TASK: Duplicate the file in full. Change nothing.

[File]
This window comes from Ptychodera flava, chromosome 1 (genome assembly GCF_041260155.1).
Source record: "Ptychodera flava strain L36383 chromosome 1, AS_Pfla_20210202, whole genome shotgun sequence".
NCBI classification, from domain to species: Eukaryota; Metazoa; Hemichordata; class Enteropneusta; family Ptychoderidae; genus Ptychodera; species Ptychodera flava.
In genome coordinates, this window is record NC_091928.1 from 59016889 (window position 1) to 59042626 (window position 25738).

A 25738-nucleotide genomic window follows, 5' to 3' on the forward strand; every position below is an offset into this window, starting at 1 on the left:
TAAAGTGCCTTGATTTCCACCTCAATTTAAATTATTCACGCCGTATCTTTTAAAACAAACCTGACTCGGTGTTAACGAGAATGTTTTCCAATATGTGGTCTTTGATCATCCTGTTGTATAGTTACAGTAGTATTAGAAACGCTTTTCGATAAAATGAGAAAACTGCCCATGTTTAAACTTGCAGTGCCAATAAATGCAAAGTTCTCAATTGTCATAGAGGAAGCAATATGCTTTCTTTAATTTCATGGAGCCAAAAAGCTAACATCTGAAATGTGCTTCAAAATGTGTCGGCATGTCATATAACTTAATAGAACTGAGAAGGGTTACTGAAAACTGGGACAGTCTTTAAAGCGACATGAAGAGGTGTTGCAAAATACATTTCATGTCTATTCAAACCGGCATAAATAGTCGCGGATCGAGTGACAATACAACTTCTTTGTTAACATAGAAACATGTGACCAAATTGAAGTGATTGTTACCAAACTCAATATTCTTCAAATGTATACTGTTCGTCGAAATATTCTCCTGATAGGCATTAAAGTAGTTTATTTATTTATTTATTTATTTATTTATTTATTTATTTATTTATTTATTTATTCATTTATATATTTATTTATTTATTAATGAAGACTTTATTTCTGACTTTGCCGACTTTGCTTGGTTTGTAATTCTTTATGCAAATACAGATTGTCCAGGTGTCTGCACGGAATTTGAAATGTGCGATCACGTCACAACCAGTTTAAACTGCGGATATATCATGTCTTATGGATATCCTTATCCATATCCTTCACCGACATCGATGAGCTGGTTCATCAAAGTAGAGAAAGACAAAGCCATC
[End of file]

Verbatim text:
This window comes from Ptychodera flava, chromosome 1 (genome assembly GCF_041260155.1).
Source record: "Ptychodera flava strain L36383 chromosome 1, AS_Pfla_20210202, whole genome shotgun sequence".
NCBI classification, from domain to species: Eukaryota; Metazoa; Hemichordata; class Enteropneusta; family Ptychoderidae; genus Ptychodera; species Ptychodera flava.
In genome coordinates, this window is record NC_091928.1 from 59016889 (window position 1) to 59042626 (window position 25738).

A 25738-nucleotide genomic window follows, 5' to 3' on the forward strand; every position below is an offset into this window, starting at 1 on the left:
TAAAGTGCCTTGATTTCCACCTCAATTTAAATTATTCACGCCGTATCTTTTAAAACAAACCTGACTCGGTGTTAACGAGAATGTTTTCCAATATGTGGTCTTTGATCATCCTGTTGTATAGTTACAGTAGTATTAGAAACGCTTTTCGATAAAATGAGAAAACTGCCCATGTTTAAACTTGCAGTGCCAATAAATGCAAAGTTCTCAATTGTCATAGAGGAAGCAATATGCTTTCTTTAATTTCATGGAGCCAAAAAGCTAACATCTGAAATGTGCTTCAAAATGTGTCGGCATGTCATATAACTTAATAGAACTGAGAAGGGTTACTGAAAACTGGGACAGTCTTTAAAGCGACATGAAGAGGTGTTGCAAAATACATTTCATGTCTATTCAAACCGGCATAAATAGTCGCGGATCGAGTGACAATACAACTTCTTTGTTAACATAGAAACATGTGACCAAATTGAAGTGATTGTTACCAAACTCAATATTCTTCAAATGTATACTGTTCGTCGAAATATTCTCCTGATAGGCATTAAAGTAGTTTATTTATTTATTTATTTATTTATTTATTTATTTATTTATTTATTTATTTATTCATTTATATATTTATTTATTTATTAATGAAGACTTTATTTCTGACTTTGCCGACTTTGCTTGGTTTGTAATTCTTTATGCAAATACAGATTGTCCAGGTGTCTGCACGGAATTTGAAATGTGCGATCACGTCACAACCAGTTTAAACTGCGGATATATCATGTCTTATGGATATCCTTATCCATATCCTTCACCGACATCGATGAGCTGGTTCATCAAAGTAGAGAAAGACAAAGCCATC